Each section of this poem does the labor of trying to accurately retell this contraction, using different metaphors—gods, bread, medieval caricatures, and nature. I don’t think the poem settles on the last section being the most accurate telling, but the poem ends with the lines, “& he swore he heard the / dirt singing his name // saying it right,” as if saying the poem is more concerned with how the boy accepts this contraction—his possible death—more so than the contraction itself. In this way, the boy is at peace.
Smith’s work is beautifully vulnerable. I don’t say this because of what they address or interrogate, although that should be noted. I say this because of their commitment to obsession. Throughout their work—in this book particularly—they dig into themes such as perseverance, death, boyhood, livelihood, bondage, intimacy, innocence, and blood. This tells me that these obsessions keep them up at night, knock on their window, sleep under their bed. They are restless. And this is what I love about reading Smith’s work. It’s not only about interrogating the blood or the body, but about living with what haunts you.
In the poem, “litany with blood all over,” we see how the speaker is haunted. The first lines of the poem are, after all:
i am telling you something i got blood on the brain
As the poem unravels, so does the speaker. And in tandem, so do we, as readers. The speaker treats “blood” as more than just the fluid inside our bodies, but as a living thing.
It raises children:
i let the blood
raise my boy
i let the blood
bury him too
It screams and has songs:
blood & its endless screaming
or whatever people do when their village burns
again the blood & its clever songs
The speaker has so many faces for blood that blood almost seems to replace them as a human. All that is left is the blood, or the blood of two people. In fact, the speaker gets erased, becomes a “wife” of sorts: “i touched the boy & now i have his name.” This poem is more than haunting. It’s almost violent in its delivery of how blood operates and erases or marries the two. The poem ends with this marriage, overlapping and flooding the page with the phrases: “his blood” and “my blood.” The overlapping becomes so excessive that it becomes difficult for the phrases to be read. Eventually there is only the muddying of each other’s blood.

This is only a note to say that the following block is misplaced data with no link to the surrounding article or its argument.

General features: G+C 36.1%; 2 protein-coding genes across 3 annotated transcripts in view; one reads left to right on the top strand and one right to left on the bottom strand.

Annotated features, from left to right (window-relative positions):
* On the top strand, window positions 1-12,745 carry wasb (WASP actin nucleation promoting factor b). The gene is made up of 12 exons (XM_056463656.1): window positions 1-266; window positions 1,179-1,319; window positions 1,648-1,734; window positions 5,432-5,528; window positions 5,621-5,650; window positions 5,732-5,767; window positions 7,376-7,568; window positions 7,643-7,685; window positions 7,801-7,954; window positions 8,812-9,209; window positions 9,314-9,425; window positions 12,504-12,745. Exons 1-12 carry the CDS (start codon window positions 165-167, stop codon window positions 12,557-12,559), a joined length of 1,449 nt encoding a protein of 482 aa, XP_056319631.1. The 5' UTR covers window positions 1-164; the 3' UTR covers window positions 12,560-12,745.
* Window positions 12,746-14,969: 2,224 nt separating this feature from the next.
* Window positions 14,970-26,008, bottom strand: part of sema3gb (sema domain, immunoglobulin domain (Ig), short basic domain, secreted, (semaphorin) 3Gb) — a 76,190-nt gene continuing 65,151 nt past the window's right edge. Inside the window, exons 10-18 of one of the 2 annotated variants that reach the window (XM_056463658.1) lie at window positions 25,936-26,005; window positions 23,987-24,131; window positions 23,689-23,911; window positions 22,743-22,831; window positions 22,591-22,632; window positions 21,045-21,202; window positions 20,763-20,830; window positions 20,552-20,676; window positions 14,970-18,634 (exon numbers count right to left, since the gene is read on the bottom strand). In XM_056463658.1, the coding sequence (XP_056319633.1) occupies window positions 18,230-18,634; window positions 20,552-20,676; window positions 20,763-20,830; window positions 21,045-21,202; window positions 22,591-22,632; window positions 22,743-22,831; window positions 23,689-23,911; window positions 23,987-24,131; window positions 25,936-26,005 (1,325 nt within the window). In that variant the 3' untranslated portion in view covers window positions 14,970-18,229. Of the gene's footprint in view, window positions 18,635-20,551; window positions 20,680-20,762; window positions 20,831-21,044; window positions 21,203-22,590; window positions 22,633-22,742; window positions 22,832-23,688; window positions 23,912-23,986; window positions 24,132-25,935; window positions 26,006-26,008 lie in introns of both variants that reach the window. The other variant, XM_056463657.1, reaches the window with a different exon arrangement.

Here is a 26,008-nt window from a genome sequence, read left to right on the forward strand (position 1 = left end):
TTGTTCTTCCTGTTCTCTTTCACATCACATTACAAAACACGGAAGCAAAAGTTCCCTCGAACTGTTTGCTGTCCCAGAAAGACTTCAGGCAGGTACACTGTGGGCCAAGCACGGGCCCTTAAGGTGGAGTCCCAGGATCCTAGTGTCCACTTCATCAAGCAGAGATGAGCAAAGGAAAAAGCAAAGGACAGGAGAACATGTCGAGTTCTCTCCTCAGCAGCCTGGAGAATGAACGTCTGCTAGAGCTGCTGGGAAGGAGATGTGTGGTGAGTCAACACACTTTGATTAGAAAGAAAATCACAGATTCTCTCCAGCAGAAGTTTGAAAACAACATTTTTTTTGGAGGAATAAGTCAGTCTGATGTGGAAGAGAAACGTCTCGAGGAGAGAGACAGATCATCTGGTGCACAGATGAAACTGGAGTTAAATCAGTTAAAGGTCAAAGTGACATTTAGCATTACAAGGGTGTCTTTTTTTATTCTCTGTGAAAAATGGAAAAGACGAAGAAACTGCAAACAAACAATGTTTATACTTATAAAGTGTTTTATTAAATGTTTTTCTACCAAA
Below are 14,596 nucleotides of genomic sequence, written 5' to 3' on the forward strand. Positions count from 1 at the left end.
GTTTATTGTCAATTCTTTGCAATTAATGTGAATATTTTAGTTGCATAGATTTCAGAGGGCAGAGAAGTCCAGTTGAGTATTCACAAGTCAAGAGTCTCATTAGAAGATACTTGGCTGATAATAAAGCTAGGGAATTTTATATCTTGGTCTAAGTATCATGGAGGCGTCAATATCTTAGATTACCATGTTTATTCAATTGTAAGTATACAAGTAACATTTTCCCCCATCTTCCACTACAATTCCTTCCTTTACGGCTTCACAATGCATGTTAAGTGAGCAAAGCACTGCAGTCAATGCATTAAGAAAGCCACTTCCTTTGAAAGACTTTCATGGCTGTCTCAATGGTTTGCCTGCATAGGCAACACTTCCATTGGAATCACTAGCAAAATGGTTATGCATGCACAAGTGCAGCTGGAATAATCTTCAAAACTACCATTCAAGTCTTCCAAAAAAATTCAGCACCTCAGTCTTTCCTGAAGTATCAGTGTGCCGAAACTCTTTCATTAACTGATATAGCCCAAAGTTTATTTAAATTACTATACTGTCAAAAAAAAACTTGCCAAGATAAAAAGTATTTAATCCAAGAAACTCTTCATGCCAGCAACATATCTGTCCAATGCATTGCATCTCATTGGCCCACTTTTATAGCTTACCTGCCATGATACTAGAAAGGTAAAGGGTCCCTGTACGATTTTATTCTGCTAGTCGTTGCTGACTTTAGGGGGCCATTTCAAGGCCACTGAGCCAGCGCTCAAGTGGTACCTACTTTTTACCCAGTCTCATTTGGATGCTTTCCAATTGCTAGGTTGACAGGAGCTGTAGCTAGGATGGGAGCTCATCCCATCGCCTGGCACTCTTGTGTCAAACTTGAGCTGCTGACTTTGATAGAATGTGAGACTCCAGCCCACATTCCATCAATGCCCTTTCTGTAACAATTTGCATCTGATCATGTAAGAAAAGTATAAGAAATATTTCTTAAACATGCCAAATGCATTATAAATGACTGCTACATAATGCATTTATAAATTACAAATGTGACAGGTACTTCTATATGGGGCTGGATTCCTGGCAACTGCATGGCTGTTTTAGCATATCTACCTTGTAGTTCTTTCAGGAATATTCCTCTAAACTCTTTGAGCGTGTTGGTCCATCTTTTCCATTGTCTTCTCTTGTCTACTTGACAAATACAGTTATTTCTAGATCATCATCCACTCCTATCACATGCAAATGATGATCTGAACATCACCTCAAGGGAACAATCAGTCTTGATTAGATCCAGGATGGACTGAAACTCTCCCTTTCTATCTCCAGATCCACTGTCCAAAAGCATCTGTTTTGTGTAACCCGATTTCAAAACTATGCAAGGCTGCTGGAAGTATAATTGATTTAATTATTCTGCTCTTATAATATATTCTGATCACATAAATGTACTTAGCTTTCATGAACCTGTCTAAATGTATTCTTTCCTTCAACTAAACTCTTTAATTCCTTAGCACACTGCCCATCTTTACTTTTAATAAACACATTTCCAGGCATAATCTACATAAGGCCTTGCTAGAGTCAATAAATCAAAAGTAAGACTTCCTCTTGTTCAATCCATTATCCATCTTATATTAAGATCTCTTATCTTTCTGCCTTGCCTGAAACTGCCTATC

When asked to write this essay/review, I knew I somehow wanted to talk about the poem, “not an elegy,” in relation to joy, resistance, and survival. Here is the poem’s first section:
does it take
how long before
a god or
ask the rain
what it was
like to be the river
then ask the river
who it drowned.
I knew I wanted to talk about this poem because of how I’ve been feeling as of late. I have been depressed. I have wanted joy in the darkest hours. I have cried myself to sleep thinking about the death of black and brown bodies. I am a swamp. I am stuck. This poem reminds me of this, yes, but to also keep pushing. It reminds me that I am not alone. It tells me that blackness, black people, black bodies will outlive all of this and then some. And in some ways, this poem, each section, is a different call-to-action, a different way to spell joy. Hence the title of the poem itself.
I am particularly drawn to the lines of a later section:
i have no more
room for grief.
it’s everywhere now.
listen to my laugh
& if you pay attention
you’ll hear a wake.
Perhaps what I love most about this poem—and quite frankly most of the poems that take this form—is the couplets. There is a duality the poem takes that speaks both to death and to joy, whereas, say, tercets couldn’t have the same effect. In the lines above, there’s a wake in the midst of laughter. Couplets highlight the back and forth between the two binaries (if I could call them that). There is restlessness between them, a restlessness that tries to occasionally break away when there is a monostich: “i demand a war to bring the dead child back. // i at least demand a song.” But the restlessness always returns. Until, one could argue, the last few lines of the poem:
he saw something. i think that’s it. he saw something
what? the world? a road?
trees? a pair of ivory hands?
a river saying his name?
The interrogation of reason at the end of the poem resonates with me. I read this last section as being about suicide. Earlier in the section, Smith includes the line: “i forgot black boys leave that way too.” Recently, I have told people about my depression and my thoughts on committing suicide. From family, I got asked:
Why would you want to kill yourself?
Don’t you know people love you?
Is it because of me?
Don’t you know God loves you?
Is it work?
Are you lonely?
Are you seeing a therapist?
Is this because of what happened when you were younger?
The truth is, I don’t know why. I told them this, but the questions continued. It didn’t bother me. Everyone wants to reason for death, for dying. Nobody truly knows where we go once we leave this earth. But, as for me, I thank Smith for Don’t Call Us Dead. I thank Stardust for allowing me to take care of them as much as I could.
Dear Stardust, Dear Danez,
Today, I will watch a black movie with a glass of wine and laugh. And the black boy in this movie will not die. And I will not die. I will tilt my head back and sing, Not yet.
Luther Hughes is a Seattle native and author of Touched (Sibling Rivalry Press, 2018). He is the Founding Editor of The Shade Journal and Executive Editor for the The Offing. His work has been published or is forthcoming in Poetry, New England Review, TriQuarterly, Washington Square Review, and others. Luther received his MFA from Washington University in St. Louis. You can follow him on Twitter @lutherxhughes. He thinks you are beautiful.